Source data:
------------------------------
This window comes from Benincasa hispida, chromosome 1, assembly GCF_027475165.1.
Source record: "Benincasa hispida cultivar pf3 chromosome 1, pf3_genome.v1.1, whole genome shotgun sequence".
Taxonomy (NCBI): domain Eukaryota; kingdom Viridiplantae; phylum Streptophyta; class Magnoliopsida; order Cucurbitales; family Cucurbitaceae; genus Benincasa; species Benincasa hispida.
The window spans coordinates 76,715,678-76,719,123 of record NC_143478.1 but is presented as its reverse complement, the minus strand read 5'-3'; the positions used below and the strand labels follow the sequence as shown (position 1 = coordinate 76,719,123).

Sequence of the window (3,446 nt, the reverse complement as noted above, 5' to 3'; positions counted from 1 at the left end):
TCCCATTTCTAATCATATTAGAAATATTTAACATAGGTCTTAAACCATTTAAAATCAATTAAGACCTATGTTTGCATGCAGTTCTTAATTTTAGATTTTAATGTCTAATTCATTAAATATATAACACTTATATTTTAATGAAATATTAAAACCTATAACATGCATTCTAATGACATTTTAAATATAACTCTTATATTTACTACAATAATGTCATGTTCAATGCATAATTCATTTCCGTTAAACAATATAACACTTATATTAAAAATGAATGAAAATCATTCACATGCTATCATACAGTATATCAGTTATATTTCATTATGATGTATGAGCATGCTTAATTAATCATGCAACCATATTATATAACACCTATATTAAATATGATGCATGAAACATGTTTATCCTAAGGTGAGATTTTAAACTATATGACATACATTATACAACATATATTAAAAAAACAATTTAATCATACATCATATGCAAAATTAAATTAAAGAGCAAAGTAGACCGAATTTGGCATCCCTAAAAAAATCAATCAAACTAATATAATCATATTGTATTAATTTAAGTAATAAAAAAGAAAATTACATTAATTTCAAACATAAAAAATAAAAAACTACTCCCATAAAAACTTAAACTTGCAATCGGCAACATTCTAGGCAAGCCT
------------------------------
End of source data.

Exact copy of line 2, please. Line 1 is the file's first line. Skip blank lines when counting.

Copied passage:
Source record: "Benincasa hispida cultivar pf3 chromosome 1, pf3_genome.v1.1, whole genome shotgun sequence".